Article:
Naranjo de Bulnes

Featured photo of Naranjo de Bulnes

El Naranjo de Bulnes (Picu Urriellu) is one of the foremost mountains in Spain. Its illustrious history, along with the tragic events surrounding the first winter attempts on the 500m West Face, have made the 'Matterhorn of Spain' a household name. Indeed, such is its fame inside Spain, that it seems quite remarkable that until recently it should have been so poorly known beyond. Almost without exception, the rock is an excellent, grey, mountain limestone, where water-worn grooves (canalizos), solution pockets, or finger pockets (hueveras) are often the answer to apparently blank walls and slabs. Friction is invariably superb, although due to the compact nature of the rock natural protection is sometimes hard to find. Bolts have alleviated this problem to some extent, but on some routes long run-outs are still to be expected. More than 50 routes, from French 5 to 8a, will keep any visitor happy for a few days at least. The West wall, towering impressively over the new hut, is the most coveted mountain wall in the Iberian Peninsula.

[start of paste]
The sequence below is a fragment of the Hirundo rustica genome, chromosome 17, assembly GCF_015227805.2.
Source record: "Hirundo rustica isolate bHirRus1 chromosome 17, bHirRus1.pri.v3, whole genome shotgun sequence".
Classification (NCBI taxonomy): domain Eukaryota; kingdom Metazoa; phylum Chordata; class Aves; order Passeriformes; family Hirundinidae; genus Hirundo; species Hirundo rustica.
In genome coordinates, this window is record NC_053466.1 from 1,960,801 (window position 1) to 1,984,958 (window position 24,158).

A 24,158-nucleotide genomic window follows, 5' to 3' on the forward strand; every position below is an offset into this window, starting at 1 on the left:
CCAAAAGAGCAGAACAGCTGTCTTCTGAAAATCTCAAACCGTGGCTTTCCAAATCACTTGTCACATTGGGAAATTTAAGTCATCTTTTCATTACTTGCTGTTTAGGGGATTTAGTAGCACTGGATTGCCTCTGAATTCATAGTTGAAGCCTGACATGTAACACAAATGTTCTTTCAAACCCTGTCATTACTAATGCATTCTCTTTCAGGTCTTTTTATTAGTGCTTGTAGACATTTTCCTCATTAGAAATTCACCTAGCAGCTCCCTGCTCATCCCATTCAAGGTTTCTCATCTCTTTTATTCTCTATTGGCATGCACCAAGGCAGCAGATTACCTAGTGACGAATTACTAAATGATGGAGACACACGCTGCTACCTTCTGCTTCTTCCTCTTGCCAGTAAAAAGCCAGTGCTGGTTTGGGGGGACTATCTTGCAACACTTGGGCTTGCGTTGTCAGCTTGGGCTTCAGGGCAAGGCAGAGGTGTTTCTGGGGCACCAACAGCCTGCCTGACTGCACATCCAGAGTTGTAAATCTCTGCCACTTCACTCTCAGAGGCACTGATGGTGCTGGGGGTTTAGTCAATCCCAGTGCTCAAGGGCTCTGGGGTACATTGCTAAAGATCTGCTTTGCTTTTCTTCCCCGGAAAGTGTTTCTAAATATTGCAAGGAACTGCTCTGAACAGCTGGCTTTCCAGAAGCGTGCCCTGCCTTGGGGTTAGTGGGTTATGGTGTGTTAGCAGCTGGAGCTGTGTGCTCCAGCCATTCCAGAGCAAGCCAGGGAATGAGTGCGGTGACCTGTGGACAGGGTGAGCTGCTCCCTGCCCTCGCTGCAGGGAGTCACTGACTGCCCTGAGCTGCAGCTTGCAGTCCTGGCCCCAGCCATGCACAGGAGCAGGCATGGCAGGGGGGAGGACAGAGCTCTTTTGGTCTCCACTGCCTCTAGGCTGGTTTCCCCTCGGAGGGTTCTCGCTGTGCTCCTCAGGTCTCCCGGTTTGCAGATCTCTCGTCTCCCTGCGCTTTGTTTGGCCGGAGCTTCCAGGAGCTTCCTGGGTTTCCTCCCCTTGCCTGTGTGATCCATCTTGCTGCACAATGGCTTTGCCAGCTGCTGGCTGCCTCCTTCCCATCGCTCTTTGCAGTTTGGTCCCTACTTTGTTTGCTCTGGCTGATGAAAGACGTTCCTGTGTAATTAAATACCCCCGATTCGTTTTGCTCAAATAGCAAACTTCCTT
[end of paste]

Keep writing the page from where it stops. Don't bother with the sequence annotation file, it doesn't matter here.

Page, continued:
Elevation (feet): 8,264
Elevation (meters): 2,519
Continent: Europe
Country: Spain
Range/Region: Cordillera Cantabrica
Latitude: 43.180271
Longitude: -4.832096
Difficulty: Scramble
Best months for climbing: Jun, Jul, Aug, Sep
First successful climber(s): Pedro Pidal, + Gregorio Perez
Nearest major airport: Ranon (Asturias)
Convenient Center: Arenas de Cabrales

Thanks to Robin Walker for adding this peak.

Trip Reports

NOTE: Trip reports were previously called "Summit Logs" - same feature, new name

There are 2 trip reports for Naranjo de Bulnes.

Select any entry from the list below:

  • Log #16400 - by Antonio Polanco on Sep 17, 2003
    I recommend strongly. relatively easy and marvellous place and sights!
  • Log #8930 - by Jonathan Keegan on June 13, 2002
    Climbed West face with Harry Venables, the classic Rabada Navarro. We free climbed it to the big ledges by the escape route, but progress became slow and the Spanish teams Were chanting us, so we let...